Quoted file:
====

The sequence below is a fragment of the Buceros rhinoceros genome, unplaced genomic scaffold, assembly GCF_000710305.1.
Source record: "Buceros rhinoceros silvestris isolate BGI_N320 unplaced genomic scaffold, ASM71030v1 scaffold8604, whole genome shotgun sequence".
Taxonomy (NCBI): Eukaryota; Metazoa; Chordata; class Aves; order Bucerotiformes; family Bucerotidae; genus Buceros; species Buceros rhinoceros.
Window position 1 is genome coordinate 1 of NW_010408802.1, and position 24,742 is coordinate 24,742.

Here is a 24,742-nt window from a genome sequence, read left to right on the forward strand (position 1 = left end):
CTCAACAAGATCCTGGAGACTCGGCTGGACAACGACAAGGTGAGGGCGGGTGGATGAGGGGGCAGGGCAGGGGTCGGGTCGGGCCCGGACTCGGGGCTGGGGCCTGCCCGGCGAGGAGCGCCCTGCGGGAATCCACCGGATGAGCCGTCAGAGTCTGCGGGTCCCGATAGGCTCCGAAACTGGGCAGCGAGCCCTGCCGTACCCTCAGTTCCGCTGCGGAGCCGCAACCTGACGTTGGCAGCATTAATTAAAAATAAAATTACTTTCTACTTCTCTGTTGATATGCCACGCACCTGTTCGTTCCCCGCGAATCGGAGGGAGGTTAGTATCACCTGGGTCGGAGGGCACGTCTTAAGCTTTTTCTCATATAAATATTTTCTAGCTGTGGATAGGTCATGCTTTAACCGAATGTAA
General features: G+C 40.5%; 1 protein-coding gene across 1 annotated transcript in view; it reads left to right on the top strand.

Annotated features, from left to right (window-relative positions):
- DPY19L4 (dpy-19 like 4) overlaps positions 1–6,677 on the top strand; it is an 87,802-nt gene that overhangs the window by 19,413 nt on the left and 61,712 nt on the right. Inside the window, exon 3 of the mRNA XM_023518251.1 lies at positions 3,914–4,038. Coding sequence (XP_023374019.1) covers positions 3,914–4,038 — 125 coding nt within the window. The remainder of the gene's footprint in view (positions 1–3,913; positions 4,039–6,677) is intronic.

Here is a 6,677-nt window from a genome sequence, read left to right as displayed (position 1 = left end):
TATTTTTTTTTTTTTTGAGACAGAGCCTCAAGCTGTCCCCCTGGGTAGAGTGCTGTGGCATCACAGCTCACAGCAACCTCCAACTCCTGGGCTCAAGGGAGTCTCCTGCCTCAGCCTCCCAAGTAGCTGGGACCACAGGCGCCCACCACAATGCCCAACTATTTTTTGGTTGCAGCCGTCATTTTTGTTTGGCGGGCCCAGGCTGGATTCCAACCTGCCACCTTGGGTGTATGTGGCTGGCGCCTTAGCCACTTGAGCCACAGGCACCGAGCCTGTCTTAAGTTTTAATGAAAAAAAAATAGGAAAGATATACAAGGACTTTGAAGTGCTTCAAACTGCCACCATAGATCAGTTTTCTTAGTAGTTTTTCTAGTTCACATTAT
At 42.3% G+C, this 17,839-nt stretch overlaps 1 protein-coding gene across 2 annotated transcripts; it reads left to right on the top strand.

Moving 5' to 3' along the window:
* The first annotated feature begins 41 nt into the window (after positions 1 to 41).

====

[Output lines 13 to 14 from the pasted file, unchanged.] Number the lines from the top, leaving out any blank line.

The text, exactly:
Moving 5' to 3' along the window:
* The first annotated feature begins 41 nt into the window (after positions 1 to 41).